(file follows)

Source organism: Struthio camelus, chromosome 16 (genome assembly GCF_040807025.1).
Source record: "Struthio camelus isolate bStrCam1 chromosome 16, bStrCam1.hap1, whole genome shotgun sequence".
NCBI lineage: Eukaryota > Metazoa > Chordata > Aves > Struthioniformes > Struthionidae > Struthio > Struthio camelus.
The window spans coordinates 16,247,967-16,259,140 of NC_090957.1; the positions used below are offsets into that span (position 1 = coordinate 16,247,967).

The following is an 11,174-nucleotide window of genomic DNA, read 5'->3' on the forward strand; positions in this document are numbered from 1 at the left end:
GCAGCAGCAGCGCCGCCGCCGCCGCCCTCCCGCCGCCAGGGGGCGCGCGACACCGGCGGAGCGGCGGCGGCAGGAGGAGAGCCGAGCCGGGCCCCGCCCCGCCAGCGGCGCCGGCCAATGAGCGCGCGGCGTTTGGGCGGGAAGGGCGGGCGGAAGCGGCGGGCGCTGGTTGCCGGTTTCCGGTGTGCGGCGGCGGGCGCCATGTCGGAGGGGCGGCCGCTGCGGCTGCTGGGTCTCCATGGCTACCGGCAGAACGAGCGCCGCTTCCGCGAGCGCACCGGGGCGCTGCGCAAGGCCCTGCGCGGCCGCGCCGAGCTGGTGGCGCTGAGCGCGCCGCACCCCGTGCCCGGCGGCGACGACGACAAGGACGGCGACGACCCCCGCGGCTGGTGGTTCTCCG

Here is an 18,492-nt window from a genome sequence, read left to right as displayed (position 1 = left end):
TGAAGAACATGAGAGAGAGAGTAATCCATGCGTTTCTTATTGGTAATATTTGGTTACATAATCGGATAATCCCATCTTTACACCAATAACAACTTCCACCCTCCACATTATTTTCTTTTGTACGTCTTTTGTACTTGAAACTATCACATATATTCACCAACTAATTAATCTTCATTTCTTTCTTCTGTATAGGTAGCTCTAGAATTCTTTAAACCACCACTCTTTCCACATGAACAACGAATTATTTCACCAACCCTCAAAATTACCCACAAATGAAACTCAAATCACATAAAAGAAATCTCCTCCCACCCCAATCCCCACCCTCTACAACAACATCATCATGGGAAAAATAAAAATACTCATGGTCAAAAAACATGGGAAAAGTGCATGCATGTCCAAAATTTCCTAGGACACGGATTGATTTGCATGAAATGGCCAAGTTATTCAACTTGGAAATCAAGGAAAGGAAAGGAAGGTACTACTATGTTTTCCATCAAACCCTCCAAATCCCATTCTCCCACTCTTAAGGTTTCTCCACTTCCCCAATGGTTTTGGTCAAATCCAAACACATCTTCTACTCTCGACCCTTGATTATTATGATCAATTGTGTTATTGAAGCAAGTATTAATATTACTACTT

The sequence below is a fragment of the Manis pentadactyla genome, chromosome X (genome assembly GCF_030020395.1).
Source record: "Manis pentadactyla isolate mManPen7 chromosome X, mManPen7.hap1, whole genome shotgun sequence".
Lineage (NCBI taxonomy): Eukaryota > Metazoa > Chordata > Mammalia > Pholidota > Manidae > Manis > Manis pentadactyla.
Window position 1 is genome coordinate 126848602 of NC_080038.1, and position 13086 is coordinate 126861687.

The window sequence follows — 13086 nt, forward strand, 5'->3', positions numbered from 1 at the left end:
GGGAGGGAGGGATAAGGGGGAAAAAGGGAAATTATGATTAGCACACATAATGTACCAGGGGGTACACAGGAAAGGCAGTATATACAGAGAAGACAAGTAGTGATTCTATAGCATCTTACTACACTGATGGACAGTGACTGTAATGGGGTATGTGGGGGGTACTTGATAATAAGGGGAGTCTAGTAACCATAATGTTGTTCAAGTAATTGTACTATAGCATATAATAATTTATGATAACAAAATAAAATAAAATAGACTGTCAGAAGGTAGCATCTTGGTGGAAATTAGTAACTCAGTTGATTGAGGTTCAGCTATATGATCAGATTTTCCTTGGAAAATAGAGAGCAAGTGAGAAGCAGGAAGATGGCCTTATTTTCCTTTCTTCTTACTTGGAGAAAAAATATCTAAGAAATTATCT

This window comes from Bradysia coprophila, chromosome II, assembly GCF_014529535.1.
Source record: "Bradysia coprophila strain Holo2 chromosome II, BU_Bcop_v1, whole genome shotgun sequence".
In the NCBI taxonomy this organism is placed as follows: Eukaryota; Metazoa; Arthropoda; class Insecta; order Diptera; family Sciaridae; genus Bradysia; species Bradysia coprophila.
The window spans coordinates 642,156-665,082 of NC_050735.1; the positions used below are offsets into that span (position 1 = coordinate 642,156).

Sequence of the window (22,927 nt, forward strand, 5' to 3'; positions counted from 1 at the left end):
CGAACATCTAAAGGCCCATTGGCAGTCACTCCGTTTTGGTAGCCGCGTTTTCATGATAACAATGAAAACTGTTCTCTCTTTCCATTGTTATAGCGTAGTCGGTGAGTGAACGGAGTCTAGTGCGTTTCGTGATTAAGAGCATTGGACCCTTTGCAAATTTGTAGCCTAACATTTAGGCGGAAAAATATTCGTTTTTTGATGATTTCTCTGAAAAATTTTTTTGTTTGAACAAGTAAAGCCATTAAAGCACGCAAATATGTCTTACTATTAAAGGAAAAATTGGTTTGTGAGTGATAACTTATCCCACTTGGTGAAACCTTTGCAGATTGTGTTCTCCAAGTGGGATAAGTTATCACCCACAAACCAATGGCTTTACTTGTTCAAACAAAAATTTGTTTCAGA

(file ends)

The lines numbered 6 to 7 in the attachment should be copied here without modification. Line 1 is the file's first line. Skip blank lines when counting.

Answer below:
GCAGCAGCAGCGCCGCCGCCGCCGCCCTCCCGCCGCCAGGGGGCGCGCGACACCGGCGGAGCGGCGGCGGCAGGAGGAGAGCCGAGCCGGGCCCCGCCCCGCCAGCGGCGCCGGCCAATGAGCGCGCGGCGTTTGGGCGGGAAGGGCGGGCGGAAGCGGCGGGCGCTGGTTGCCGGTTTCCGGTGTGCGGCGGCGGGCGCCATGTCGGAGGGGCGGCCGCTGCGGCTGCTGGGTCTCCATGGCTACCGGCAGAACGAGCGCCGCTTCCGCGAGCGCACCGGGGCGCTGCGCAAGGCCCTGCGCGGCCGCGCCGAGCTGGTGGCGCTGAGCGCGCCGCACCCCGTGCCCGGCGGCGACGACGACAAGGACGGCGACGACCCCCGCGGCTGGTGGTTCTCCG

Here is an 18,492-nt window from a genome sequence, read left to right as displayed (position 1 = left end):